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The original mast consists of 3 separare parts - the crow's nest (single pressing), the mast and the horizontal spar, all soldered together, probably in a simple jig. The repro mast is a little more complex to make as the crows nest is itself fabricated from 2 pieces...
The crow's nest is made from a short section of tubing (17/32" OD), soldered to a flat plate, which is then trimmed and fettled to make a brass 'bowl'. A hole is punched in the botton and the mast inserted in the the hole.
The section of tube can be cut in two ways - a pipe cutter or using a saw. Both methods are used as the pipe cutter produces a slight radius (for the base of the bowl) and sawing doesn't (for the top).
When using a pipe cutter, take plenty of time to cut the pipe and only wind in the cutting wheel a small amount each time.. Spin the cutter at least 10 times between winding in the cutter. If you don't, the thin pipe will deform.
A 3.5 mm section of pipe needs to be cut. The straight cut is made using the type of extremely fine saw used in jewellery making (sold on-line or at Hobbycraft). The saw is used in the vertical plane and cuts on the down stroke (so the blade needs to go in the right way round). To get a straight line, wrap the pipe with masking tape to create a 'shoulder' to cut against. Note the simple notched piece of plywood clamped to the table... make one of these and cut the pipe on that.
The slice of pipe should be rubbed on a completely flat block and then de-burred. It's very important that the surface to be soldered is very accurately 'flat' otherwise the soldering won't work...
Once the ring has been de-burred, it should sit perfectly 'flat' on a square of brass. So the brass needs be completely flat too. If it's not, use smooth jewellery making pliers to gently straighten it. To prepare for soldering, both pieces should be polished to a shine with 000 grade wire wool.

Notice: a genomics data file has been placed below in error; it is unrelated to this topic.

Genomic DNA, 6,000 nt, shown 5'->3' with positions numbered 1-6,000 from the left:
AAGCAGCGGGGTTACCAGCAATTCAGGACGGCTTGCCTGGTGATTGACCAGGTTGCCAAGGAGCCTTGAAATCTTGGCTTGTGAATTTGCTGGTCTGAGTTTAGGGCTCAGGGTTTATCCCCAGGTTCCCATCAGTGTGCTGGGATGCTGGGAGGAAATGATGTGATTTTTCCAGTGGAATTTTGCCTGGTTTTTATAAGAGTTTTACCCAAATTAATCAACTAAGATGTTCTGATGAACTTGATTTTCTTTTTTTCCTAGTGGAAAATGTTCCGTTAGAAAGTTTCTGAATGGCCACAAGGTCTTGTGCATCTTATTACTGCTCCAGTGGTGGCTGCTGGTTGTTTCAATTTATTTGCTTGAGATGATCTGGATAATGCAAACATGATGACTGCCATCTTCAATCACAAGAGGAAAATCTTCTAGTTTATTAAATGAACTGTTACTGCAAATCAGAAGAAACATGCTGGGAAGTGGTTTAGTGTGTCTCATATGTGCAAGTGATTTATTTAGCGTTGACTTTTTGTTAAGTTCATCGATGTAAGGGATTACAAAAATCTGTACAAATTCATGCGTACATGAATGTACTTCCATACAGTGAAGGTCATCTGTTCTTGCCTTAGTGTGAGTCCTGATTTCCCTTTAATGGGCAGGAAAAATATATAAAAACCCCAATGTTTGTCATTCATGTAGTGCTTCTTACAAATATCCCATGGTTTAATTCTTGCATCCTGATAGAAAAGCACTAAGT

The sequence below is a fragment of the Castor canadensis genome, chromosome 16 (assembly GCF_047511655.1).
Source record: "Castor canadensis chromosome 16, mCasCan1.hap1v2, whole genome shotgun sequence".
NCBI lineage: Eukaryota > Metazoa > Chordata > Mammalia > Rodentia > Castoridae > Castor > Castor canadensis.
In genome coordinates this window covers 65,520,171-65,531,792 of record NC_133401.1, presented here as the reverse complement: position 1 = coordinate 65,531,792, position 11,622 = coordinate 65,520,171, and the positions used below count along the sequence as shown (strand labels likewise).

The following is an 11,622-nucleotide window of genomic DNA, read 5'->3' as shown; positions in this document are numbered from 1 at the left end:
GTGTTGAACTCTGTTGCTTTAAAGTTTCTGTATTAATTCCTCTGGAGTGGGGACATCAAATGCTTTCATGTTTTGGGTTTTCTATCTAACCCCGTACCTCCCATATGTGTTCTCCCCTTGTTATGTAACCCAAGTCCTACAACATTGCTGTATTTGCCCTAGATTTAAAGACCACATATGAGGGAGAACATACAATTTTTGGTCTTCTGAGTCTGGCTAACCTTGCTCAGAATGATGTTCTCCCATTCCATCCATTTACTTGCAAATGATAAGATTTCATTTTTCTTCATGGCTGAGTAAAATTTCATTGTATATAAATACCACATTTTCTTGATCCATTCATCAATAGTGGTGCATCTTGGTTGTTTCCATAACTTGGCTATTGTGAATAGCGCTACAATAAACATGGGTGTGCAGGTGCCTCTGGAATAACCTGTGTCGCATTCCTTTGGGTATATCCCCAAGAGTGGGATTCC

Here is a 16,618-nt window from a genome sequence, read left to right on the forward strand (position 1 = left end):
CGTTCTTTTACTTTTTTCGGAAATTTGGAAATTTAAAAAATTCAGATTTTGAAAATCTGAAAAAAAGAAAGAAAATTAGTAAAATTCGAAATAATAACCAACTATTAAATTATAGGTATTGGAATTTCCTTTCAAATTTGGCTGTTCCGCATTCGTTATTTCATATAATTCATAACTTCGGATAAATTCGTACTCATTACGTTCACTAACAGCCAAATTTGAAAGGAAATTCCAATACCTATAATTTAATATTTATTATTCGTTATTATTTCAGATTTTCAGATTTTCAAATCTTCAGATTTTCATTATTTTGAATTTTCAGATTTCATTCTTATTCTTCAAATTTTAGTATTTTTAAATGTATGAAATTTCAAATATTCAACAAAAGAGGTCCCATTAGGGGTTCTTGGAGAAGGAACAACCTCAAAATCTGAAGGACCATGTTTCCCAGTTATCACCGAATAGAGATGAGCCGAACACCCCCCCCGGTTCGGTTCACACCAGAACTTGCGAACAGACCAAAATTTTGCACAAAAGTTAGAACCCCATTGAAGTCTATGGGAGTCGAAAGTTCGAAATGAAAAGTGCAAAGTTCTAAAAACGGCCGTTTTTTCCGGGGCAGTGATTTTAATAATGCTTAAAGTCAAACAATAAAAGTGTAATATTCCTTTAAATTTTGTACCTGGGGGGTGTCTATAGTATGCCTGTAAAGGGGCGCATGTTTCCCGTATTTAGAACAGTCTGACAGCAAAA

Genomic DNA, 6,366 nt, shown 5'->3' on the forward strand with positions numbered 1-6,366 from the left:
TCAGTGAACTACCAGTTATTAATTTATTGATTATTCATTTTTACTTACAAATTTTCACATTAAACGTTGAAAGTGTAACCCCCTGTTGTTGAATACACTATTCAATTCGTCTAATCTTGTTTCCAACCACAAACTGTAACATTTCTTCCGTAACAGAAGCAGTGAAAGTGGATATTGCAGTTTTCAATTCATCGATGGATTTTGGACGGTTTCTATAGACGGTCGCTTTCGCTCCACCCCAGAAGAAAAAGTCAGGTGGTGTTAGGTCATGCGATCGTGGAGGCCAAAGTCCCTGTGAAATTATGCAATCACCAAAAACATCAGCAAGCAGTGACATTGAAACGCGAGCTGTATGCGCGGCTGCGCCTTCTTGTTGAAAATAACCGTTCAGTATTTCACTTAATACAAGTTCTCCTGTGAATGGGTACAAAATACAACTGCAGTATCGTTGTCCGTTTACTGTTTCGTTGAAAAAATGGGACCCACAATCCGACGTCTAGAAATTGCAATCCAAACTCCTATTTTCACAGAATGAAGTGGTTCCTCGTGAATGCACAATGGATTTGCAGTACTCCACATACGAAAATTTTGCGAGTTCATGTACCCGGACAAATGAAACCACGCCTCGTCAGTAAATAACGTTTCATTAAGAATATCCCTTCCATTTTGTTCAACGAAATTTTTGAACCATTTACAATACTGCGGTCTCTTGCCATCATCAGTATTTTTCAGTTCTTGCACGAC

Flux is carefully added using a small paintbrush - make sure there is flux between the pieces. The flux can be bought from B&Q. Unlike plumbing, flux is placed on the piece BEFORE the heat is applied. This is a technique used in silversmithing... It means that the temperature of the job can be very carefully monitored and gauged... (because too hot will wreck it!)
Cut tiny pieces of solder (I use electrical solder from B&Q) and carefully place onto the work with paintbrush... move them into position with a pin or a blade. Very little solder will be need to solder the pieces together, so the more that you put on, the more will need to be removed afterwards!
The soldering should be done with a small 'pen type' re-fillable blow torch. Mine cam from Maplin (I think) and is a gas soldering iron with the soldering tip removed. The flame should be the small - about 1/2" long. I solder with the piece on a flame proof ceramic block - obtained from jewellery making supliers.
The pieces should be heated *slowly*, moving the flame around the piece so that no particular hotspots form. The piece will go through the following stages:
1 - the flux will melt and run clear
2 - the flux will start to sizzle and evaporate and the piece will start to discolour. At this stage, it may spit the solder off - if so, quickly re-position the solder.
3 - the solder will melt and form little blobs in situ
4 - the solder will suddenly 'flow' and will be sucked into the joint by cappiliary action. Stop applying heat as soon as this happens
Once soldered (above) - the excess should be trimmed off using tin snips. Snip off small parts at a time and trim as close to the sides as possible.
Carefully file away the excess metal, putting smooth radius on the bottom. Use needle files to take a away the bulk, then fine wet and dry on a small block of wood to take out the file marks. Finish with 000 wire wool and polish to a shine. Seems a lot of work but this can be completed in about 15 minutes.
Once the crow's nest has been fettled and polished, a hole must be made in the middle. Mark the centre of the hole (with a felt pen) and use a centre punch to mark the hole. Do this on a soft wooden surface so that the metal is allowed to deform.
Then use a bradall to punch a hole in the bottom (just as Sutcliffe did). Again, do this over soft wood, and make the hole bigger gradually... the mast should be a tight fit in the hole (as picture above).